The paper discusses field test results and production response from slickwater fracturing operation in Delaware basin with produced water containing more than 250,000 ppm TDS and 60,000 ppm total hardness. Head-to-head comparison with conventional crosslinked fluids and friction reducers under field conditions showed significant oil and gas production improvement resulting from increased fracture complexity by pumping low viscosity fluids at higher pumping rate in extremely high-TDS produced water. It provides the oilfield industry a cost-effective solution of reducing produced water disposal and fresh water demands, thereby ultimately improving environmental and economic impacts of well operations.
Large quantities of high-TDS produced water (typically greater than 250,000 mg/L) are produced from existing oil and gas wells from Delaware basin. In 2011, more than 164 million bbl of produced water were produced and the reinjection cost into disposal wells alone was estimated at an average cost of USD 0.75 to USD 1.00 per bbl (LeBas et al. 2013). Meanwhile, the fluid volumes in slickwater fracturing treatments have increased substantially. Rather than paying to treat and dispose of produced and flowback water, operators would like to reuse it in stimulation treatments. For typical slickwater operation, friction reducers (FRs) are normally added to the water-based fracturing fluids “on the fly” as water-in-oil emulsions to reduce friction pressures. When FRs are pumped into water, the emulsion inverts to oil-in-water emulsion, releasing the polymer, which swells (hydrates). The hydrated, disentangled polymer molecules then work as a FR. This process is also known as “inversion”. Aften (2010) summaried three key factors determining the potential performance of these inverse-emulsion FRs: 1) solubility and flexibility of polymer in various aqueous phases; 2) the polymer’s ability to instanteously destabilize the inverse emulsion into stimulation fluids, e.g. produced or flowback water; and 3) the polymer’s compatibility with other fracturing additives, such as breakers, scale inhibitors, biocides, surfactants, and effectiveness under field conditions such as extremely low temperature. High total dissolved solids (TDS) and high divalent cation content in the Delaware basin produced water poses great challenges for hydration of emulsion FRs because cations hinder the inversion of FRs and cause loss of efficiency of friction reduction to below 30%. Treating produced water to the quality suitable for conventional fracturing fluids is time-consuming and often cost-prohibitive.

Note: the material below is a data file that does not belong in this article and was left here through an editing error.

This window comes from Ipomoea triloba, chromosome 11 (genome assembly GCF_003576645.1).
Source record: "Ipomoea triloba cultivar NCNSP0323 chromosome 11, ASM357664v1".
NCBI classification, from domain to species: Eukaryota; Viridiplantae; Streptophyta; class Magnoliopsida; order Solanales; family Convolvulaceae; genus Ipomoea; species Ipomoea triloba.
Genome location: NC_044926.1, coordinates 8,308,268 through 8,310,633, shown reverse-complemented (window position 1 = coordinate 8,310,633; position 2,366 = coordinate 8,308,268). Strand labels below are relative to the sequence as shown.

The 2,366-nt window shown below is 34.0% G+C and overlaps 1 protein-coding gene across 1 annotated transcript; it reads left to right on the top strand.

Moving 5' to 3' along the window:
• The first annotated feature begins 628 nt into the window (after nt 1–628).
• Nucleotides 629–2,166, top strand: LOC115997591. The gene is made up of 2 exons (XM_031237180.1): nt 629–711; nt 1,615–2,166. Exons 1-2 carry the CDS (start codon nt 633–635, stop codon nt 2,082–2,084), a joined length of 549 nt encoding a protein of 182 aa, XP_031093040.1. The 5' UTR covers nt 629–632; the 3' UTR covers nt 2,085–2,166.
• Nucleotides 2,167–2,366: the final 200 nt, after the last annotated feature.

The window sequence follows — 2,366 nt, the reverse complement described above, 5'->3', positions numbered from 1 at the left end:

The Permian was an unusual time in the Earth's past, a time of continental accretion, falling sea level, and of global cooling. Basins formed at this time hold some of the most prolific petroleum systems in the world, are well studied, yet still hold much mystery with respect to their relationship between tectonic evolution, sedimentary fill, thermal maturities, and remaining exploration potential. One such important Permian basin is that of the deep Delaware Basin of southeastern New Mexico and west Texas U.S.A. Tectonic subsidence analysis of 11 boreholes reveal best fit kinetic maturities which require one major tectonic extension event from ~268 Ma to ~251 Ma (betas ~1.25 to ~1.53) and shortening from 80Ma to 65Ma (beta ~0.855). Principal source rocks are the underlying Devonian Woodford, Carboniferous Barnett, Permian Wolfcamp, Bone Spring and Delaware Mountain Group (DMG) formations. Modeling shows that the DMG and Bone Spring Formations are presently within the oil window whereas the Woodford and Barnett formations are below the oil window. The DMG began entering early mature oil phase in late Permian. Woodford and Barnett formation began entering the early mature oil phase in the late Pennsylvanian. The Bell Canyon formation is within the main oil window in the deeper part of Delaware Basin (northeast and eastern part of Delaware Basin) whereas the Brushy Canyon formation is within the main oil window in the northern part of the Delaware Basin. Major migration pathways in the Delaware Basin are SE to NW and SW to NE. The critical moment for the accumulation of liquids in the DMG and Bone Spring is Late Permian, around 265Ma -261Ma. Knowledge of the thermal maturity evolution of the Delaware Basin provides important constraints upon determining optimal exploration programs for exploiting liquids and gases either conventionally or unconventionally in these Permian strata.
Assessing reservoir connectivity and permeability heterogeneity is essential for predicting reservoir performance. As reservoirs are three-dimensional entities, there is little value in trying to predict reservoir connectivity based on two-dimensional data such as geological sections or maps. A new method for seismic volumetric visualization, complemented with outcrop analog data, was used for assessing reservoir connectivity and permeability heterogeneity of the deep-water reservoirs of Marlim Sul field, Campos Basin, Brazil.
The method consists of combining reflectivity and impedance seismic volumes. For the reservoir target zone, reflectivity was used as top drape covering the whole area, with color contrasts discriminating reservoirs and non-reservoirs, whereas in the impedance volume a cutoff value was used to show only the reservoirs. Such volumetric visualization technique permits the better identification of architectural elements and the better understanding of the evolution of the depositional system. However, some limitations still remain. Before building a reservoir model, it is necessary to assess (1) the internal permeability heterogeneity of the different architectural elements, and (2) the petrophysical nature of the boundaries among the different elements. This was performed by comparing geometries and facies observed in subsurface with geometries and facies documented in outcrop analogs. The main controls on connectivity and permeability heterogeneity in deep-water reservoirs are permeability barriers and baffles, such as hemipelagic shales and marls, turbiditic drapes, debris-flow deposits, shale-clast breccia and cemented zones. Such features present a complex and varied distribution. Barrier and baffle 3D maps of the different architectural elements and of the limits among them obtained in representative outcrops were used to complement seismic information.